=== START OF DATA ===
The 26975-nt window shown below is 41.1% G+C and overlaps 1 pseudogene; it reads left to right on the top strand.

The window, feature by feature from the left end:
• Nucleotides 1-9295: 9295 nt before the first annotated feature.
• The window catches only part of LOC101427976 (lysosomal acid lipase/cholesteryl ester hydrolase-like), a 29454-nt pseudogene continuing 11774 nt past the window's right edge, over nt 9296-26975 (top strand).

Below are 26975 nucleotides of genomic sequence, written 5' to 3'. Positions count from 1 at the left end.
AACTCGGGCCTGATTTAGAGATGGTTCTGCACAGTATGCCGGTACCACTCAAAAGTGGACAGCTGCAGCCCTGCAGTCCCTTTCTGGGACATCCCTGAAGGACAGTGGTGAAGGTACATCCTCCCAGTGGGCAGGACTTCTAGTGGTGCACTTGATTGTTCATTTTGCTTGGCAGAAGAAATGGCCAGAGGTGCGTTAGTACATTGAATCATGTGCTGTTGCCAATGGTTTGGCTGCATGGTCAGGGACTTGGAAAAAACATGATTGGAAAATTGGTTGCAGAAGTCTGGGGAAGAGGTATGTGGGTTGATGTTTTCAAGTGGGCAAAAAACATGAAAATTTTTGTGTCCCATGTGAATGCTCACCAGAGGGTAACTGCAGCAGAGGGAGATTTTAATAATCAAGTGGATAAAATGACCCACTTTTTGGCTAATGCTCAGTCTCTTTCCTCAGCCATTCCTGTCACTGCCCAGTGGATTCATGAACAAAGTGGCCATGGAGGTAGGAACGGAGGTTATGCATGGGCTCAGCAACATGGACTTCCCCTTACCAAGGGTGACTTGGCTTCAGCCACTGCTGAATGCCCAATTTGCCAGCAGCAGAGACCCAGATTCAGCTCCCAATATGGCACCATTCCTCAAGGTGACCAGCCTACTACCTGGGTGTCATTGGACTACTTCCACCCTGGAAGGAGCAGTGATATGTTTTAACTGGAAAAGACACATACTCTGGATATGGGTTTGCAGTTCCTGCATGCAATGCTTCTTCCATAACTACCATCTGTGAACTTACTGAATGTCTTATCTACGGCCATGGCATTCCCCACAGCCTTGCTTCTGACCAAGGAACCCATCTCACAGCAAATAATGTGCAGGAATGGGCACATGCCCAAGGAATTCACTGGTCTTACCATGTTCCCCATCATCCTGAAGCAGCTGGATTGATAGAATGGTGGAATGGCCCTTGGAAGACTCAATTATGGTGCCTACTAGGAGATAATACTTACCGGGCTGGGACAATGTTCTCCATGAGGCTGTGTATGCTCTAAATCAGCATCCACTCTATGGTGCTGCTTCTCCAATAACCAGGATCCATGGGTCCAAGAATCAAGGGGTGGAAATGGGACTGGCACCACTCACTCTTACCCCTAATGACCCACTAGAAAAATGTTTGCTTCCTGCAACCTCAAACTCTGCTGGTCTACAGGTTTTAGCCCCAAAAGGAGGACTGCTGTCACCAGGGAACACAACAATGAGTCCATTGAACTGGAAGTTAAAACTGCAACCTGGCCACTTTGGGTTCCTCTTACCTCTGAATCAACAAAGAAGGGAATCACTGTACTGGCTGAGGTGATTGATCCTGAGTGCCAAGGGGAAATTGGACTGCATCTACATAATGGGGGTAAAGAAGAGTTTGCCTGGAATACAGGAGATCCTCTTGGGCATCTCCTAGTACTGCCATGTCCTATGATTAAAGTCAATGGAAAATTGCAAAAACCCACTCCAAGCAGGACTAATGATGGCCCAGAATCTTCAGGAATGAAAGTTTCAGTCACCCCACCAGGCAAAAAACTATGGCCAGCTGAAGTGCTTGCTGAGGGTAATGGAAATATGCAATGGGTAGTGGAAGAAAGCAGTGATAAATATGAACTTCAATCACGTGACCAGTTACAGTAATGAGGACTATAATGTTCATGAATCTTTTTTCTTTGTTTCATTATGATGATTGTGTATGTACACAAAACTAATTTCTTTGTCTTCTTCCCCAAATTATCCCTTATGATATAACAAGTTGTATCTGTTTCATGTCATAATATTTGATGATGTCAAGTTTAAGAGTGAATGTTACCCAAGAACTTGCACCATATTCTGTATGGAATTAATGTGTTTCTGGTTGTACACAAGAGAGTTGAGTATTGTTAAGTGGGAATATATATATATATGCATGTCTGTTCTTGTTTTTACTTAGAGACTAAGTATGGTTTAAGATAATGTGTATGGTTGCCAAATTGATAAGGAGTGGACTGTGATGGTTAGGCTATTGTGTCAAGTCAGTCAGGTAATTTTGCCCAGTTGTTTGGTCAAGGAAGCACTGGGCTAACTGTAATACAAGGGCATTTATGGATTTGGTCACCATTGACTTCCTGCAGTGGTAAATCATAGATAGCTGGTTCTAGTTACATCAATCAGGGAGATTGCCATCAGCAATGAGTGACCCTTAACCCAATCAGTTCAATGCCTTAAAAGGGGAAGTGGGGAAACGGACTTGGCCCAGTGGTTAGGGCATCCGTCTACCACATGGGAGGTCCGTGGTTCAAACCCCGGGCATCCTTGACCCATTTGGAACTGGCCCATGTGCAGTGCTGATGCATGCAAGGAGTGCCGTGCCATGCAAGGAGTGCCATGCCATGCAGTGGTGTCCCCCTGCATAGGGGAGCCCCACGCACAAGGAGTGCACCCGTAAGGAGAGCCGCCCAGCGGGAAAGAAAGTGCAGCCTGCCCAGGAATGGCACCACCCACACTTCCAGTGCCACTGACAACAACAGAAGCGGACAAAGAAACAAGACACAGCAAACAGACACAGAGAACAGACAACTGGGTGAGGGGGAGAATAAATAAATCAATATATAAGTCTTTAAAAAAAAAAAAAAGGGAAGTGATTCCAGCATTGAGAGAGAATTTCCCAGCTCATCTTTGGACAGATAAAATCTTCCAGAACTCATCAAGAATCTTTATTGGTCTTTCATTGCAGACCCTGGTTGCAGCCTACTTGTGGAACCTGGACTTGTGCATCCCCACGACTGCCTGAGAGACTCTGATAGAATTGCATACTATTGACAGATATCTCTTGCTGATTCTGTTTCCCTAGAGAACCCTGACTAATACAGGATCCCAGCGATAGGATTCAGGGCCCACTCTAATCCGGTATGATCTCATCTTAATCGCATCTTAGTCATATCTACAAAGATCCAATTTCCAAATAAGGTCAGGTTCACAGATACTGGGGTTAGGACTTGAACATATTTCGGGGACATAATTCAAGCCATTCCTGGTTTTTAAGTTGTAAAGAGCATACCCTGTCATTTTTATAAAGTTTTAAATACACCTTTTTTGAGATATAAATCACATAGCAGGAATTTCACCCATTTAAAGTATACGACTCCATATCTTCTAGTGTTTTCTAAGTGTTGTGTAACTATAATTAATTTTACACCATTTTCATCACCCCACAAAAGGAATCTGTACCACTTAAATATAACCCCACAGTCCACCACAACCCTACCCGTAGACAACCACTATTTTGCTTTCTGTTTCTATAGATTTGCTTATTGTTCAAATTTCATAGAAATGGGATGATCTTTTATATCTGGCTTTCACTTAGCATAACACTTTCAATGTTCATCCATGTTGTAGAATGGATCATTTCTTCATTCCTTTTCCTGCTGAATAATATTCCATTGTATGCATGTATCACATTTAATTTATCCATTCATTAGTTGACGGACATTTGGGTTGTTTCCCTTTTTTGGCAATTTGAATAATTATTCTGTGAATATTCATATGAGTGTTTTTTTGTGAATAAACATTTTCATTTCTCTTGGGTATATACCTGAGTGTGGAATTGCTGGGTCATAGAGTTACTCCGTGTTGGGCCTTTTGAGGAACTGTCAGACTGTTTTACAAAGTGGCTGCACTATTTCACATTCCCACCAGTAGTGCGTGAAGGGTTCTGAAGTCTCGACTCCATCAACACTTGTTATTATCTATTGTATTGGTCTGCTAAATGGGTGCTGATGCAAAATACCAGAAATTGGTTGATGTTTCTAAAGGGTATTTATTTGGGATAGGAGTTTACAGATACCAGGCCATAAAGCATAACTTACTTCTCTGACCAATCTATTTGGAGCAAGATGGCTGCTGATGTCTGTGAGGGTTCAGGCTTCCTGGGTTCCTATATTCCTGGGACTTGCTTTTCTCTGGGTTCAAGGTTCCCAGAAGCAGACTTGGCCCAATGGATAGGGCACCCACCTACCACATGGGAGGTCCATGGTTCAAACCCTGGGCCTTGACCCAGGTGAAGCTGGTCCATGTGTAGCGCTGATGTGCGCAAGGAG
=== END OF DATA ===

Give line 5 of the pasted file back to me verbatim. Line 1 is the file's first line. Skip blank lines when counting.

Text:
Below are 26975 nucleotides of genomic sequence, written 5' to 3'. Positions count from 1 at the left end.